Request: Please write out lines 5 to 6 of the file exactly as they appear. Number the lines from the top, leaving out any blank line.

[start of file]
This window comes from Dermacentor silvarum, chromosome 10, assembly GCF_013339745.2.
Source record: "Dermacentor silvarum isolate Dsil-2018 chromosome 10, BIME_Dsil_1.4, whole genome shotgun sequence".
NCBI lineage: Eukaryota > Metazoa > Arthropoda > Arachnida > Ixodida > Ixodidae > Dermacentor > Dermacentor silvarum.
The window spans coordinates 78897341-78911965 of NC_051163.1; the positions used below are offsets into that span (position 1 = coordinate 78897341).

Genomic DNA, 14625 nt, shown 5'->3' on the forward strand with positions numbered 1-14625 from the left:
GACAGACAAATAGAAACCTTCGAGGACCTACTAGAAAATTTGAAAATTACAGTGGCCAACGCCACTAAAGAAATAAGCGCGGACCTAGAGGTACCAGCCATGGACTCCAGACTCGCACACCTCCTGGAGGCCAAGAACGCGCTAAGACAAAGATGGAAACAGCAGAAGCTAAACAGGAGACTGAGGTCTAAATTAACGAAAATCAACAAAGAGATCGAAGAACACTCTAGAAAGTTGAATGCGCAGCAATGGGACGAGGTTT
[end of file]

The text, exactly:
Genomic DNA, 14625 nt, shown 5'->3' on the forward strand with positions numbered 1-14625 from the left:
GACAGACAAATAGAAACCTTCGAGGACCTACTAGAAAATTTGAAAATTACAGTGGCCAACGCCACTAAAGAAATAAGCGCGGACCTAGAGGTACCAGCCATGGACTCCAGACTCGCACACCTCCTGGAGGCCAAGAACGCGCTAAGACAAAGATGGAAACAGCAGAAGCTAAACAGGAGACTGAGGTCTAAATTAACGAAAATCAACAAAGAGATCGAAGAACACTCTAGAAAGTTGAATGCGCAGCAATGGGACGAGGTTT